In accounting for current state of new religious movements (NRMs) in Britain, George Chryssides notes that the growing globalization of these groups tends to make national developments or even leadership less important.
In a paper presented at the CESNUR conference in Taipei, Taiwan, Chryssides says that growing internationalization of NRMs in Britain could be seen in the name change of the Friends of the Western Buddhist Order to Trirantna, because it is no longer exclusively Western. He adds that the deaths of founder-leaders have made little difference to their organizations, which would contradict classical sociological theory that sees the loss of a charismatic leader as drastically challenging a new religion.
In all cases, the leaders’ advancing years have caused them to have relinquished an active role in their organizations’ running. There is also a decline in conversions to new religions, as well as “much less aggressive proselytizing.” The latter trend may be due to recruitment efforts moving online (for instance, one can now take Scientology’s free personality test online). Chryssides writes that while there are a few “new new religions” in Britain, their numbers are not large; the groups he lists that started between 1994 and 2009 are notable for their Christian orientation, which tends to make them go unnoticed by NRM scholars.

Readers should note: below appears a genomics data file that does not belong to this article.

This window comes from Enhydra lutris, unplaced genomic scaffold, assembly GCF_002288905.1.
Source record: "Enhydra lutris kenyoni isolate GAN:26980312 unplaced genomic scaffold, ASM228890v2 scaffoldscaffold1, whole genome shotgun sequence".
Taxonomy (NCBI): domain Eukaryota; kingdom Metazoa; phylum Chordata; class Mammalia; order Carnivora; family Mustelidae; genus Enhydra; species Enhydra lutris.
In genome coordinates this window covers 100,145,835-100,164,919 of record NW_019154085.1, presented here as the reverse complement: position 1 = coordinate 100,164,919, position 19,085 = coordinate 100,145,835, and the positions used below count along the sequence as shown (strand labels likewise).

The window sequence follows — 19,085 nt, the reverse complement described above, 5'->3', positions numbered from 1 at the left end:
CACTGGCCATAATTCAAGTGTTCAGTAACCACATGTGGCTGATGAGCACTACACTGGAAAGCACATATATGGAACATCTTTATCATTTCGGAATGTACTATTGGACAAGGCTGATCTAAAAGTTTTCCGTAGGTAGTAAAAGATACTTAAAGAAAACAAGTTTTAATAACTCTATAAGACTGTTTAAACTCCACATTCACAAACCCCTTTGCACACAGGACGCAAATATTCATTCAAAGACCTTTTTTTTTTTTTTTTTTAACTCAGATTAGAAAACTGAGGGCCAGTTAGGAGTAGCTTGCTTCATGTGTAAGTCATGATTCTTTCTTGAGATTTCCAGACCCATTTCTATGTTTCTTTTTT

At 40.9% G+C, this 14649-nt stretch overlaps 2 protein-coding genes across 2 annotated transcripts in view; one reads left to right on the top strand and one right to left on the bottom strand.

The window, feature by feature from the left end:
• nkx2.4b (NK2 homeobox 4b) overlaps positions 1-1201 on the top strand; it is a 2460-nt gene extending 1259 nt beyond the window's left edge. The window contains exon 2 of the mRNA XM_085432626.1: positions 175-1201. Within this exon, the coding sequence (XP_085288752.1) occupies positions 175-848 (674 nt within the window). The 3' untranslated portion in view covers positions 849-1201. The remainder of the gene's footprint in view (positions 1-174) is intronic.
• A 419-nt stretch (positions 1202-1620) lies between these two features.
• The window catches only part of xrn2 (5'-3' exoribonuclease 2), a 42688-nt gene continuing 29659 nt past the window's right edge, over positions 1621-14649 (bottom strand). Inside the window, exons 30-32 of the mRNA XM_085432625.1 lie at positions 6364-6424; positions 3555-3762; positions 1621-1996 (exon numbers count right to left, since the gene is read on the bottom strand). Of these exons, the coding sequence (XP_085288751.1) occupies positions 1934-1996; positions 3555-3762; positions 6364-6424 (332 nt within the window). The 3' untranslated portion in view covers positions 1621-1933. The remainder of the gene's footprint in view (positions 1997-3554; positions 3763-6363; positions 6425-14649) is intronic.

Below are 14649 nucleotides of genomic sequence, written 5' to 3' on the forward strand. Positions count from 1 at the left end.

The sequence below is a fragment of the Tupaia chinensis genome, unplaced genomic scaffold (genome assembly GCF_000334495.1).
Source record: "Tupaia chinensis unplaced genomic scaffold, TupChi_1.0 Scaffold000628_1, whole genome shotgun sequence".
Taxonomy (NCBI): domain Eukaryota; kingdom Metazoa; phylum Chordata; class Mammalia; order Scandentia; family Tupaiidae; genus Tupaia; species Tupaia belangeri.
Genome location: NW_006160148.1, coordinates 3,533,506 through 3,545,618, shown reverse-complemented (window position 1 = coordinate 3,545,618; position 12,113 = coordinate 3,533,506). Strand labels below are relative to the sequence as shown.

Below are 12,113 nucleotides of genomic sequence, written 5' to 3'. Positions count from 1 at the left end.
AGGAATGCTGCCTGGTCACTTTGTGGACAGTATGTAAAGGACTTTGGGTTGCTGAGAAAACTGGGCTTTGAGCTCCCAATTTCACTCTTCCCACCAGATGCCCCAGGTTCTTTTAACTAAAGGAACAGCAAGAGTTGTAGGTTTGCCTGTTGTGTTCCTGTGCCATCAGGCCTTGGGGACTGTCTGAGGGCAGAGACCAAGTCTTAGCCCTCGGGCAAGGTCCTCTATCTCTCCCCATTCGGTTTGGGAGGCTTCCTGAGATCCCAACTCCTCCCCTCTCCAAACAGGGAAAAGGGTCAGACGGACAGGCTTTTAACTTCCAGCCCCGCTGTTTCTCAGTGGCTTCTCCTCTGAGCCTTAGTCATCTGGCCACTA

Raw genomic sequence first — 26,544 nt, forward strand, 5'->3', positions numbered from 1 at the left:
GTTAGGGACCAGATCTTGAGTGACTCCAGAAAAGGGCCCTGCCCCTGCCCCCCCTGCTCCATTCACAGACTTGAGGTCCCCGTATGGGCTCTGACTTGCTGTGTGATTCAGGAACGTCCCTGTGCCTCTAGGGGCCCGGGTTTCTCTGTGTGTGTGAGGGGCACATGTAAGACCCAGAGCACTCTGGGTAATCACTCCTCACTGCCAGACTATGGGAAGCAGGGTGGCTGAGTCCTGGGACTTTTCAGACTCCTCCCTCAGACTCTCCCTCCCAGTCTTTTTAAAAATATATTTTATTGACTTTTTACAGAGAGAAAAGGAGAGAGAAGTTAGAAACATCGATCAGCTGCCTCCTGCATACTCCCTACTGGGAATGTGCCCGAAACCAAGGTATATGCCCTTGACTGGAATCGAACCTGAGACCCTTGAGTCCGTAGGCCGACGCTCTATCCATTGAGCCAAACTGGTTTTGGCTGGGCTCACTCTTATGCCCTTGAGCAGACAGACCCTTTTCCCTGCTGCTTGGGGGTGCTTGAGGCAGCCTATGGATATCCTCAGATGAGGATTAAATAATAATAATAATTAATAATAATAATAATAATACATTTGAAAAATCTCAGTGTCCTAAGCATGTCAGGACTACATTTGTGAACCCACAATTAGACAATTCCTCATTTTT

Several are independent Protestant groups, while others are schismatic groups from the Church of England (and one from the Church of Scotland) collectively known as the “continuing movement.” Among the most unusual is the Open Episcopal Church (OEC), which, unlike the continuing churches, is liberal rather than traditionalist. But because of the OEC’s radically inclusivist stance, it has attracted disaffected conservatives and liberals from the Church of England, which has caused ongoing conflict in the body. The OEC runs a unique hybrid cyber-service that allows worshippers to order consecrated hosts through the mail and then go online to select an appropriate Mass in which to partake of the sacrament.